In the United States common law system, most cases involving civil complaints between individuals or business entities can be argued in county or circuit courts at the state level. Quite a few cases, however, end up before a federal district court. Choosing where to file a lawsuit is a matter of jurisdiction, which means that certain facts surrounding the case and characteristics of the parties involved must be considered prior to filing.
The types of civil actions heard by federal courts are pretty diverse. Many of the cases are “claims against the system,” which means that complaints are filed against government agencies or officials who have allegedly violated one or more federal laws. For example, a woman entering the U.S. at the border crossing point in Canada may file a complaint against Customs officers who damaged her car during an inspection.
It is important to remember that many federal laws have statutory equivalents through the doctrine of uniform laws. Federal courts have limited jurisdiction; the only cases they review exclusively are matters related to copyright, patents and federal taxes. Civil complaints must either relate to a federal question of law or involve plaintiffs and defendants residing in different states who will argue over claims exceeding $75,000. To this effect, it is better to ask an attorney about whether a civil case should be filed in federal district court.
Filing a Federal Lawsuit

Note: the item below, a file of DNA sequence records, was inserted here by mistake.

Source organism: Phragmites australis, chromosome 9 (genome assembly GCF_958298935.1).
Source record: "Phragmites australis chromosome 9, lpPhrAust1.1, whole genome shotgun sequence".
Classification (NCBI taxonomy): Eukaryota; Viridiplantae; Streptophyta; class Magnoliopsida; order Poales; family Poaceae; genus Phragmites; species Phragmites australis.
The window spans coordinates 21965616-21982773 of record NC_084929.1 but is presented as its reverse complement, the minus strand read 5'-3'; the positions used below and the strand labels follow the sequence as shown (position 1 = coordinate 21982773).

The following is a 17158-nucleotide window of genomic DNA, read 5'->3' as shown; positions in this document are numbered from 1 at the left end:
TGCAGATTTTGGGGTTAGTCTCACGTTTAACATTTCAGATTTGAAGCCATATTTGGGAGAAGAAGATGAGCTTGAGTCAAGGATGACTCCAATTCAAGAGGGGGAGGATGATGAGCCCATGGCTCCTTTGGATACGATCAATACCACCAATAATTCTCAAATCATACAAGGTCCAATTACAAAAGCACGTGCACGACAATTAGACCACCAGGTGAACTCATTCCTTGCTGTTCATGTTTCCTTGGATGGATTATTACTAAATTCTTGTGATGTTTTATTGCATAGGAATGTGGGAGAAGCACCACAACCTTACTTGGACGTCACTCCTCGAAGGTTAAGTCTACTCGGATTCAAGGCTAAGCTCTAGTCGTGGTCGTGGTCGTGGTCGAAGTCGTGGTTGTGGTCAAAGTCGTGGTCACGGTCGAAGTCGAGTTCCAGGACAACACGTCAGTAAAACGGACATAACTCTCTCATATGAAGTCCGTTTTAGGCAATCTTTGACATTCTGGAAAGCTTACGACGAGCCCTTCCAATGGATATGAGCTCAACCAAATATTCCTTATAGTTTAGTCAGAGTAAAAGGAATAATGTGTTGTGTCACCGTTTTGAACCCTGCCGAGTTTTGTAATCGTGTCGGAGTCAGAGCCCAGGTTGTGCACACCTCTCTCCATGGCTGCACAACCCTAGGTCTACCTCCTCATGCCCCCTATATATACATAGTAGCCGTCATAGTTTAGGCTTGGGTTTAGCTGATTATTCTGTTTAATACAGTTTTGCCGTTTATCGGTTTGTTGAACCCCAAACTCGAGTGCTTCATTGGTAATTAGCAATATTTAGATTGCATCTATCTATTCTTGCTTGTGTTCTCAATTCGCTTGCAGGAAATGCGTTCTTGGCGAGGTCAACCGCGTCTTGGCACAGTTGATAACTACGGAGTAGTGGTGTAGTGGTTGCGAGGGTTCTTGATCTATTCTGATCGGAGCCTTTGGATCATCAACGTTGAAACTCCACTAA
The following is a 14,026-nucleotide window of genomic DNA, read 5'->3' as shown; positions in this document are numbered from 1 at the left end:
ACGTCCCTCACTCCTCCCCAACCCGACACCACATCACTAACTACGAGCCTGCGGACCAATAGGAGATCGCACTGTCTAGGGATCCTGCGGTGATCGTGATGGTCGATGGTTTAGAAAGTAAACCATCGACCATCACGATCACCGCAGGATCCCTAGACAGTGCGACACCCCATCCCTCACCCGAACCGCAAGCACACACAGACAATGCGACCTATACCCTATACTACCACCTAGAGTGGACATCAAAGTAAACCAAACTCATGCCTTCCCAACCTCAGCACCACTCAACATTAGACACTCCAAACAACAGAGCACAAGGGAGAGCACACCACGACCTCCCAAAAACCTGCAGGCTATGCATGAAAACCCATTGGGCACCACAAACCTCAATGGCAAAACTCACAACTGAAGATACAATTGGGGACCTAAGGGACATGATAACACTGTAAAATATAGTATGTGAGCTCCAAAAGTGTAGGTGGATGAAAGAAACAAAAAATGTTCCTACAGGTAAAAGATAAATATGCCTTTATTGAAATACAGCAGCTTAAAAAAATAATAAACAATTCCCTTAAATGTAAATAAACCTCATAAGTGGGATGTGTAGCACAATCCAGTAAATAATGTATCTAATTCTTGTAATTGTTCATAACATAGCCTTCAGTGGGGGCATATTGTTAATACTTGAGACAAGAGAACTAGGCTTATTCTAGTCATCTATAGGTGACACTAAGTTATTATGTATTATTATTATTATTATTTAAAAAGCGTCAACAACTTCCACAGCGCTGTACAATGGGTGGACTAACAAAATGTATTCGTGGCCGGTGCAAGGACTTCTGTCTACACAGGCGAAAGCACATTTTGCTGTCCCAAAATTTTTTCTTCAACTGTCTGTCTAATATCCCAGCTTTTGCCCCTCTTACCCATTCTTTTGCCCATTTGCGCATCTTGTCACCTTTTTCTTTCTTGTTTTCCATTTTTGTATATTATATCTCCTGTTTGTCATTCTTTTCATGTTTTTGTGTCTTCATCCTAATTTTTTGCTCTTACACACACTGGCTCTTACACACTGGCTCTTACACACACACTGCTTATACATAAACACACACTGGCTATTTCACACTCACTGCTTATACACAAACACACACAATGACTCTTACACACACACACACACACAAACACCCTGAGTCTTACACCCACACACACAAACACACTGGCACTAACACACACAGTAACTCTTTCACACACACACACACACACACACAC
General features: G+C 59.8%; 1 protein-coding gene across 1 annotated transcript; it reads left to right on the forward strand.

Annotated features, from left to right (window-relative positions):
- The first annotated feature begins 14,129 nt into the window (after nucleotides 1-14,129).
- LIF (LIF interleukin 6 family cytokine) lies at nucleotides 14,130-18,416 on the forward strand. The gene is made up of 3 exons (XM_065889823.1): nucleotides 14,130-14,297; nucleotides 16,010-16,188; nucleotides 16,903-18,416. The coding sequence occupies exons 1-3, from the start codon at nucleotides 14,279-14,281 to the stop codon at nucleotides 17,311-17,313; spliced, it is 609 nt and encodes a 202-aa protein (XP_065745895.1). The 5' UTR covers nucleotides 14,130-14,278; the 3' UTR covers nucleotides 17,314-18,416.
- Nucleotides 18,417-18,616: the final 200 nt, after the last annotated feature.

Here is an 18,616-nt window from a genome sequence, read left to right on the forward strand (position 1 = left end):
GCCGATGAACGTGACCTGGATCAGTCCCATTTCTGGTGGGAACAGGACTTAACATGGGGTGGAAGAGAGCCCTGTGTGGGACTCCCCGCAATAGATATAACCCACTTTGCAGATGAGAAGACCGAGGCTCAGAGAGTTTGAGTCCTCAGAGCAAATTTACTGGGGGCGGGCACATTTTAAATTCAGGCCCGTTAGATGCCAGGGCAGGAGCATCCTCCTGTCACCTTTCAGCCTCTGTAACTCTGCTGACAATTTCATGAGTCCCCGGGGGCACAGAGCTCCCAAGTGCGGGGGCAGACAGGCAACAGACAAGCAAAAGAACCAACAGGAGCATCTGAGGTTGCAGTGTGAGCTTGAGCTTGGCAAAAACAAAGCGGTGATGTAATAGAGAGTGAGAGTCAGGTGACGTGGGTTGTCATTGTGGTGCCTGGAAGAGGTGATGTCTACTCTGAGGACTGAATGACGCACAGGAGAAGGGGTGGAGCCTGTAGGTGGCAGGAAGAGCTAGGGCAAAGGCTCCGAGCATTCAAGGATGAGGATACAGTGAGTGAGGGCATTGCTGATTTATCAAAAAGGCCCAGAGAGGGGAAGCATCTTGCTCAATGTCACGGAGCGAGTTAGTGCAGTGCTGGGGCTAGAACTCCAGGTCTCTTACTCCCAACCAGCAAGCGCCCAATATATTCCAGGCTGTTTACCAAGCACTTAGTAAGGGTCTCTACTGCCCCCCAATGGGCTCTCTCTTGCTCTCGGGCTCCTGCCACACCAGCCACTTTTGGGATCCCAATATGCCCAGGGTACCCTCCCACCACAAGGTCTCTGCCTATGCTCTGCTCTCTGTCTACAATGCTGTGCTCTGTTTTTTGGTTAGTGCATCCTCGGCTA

Once the venue has been selected, the initial filing will require four documents:
1 – The complaint with the names and addresses of the parties, the jurisdiction, allegations, and desired relief.
2 – Civil cover sheet.
3 – Civil category sheet.
4 – Summons.
The filing fee for federal lawsuits is $400. The court may waive this fee if the correct request form is attached along with the initial filing packet.
Before federal plaintiffs are allowed to serve papers on defendants, the court will conduct a judicial review of the initial filing. A case that is granted to proceed will be assigned a civil action number and a clerk’s stamp. Defendants must be properly notified of the claims against them by means of forms AO 398 and AO 399. If the complaint is filed against the government, this step is not necessary.
Defendants can choose to waive service and let the complaint continue; in most cases, however, service of process will be required. This step requires to serve a summons to appear in court plus a copy of the complaint on the defendants.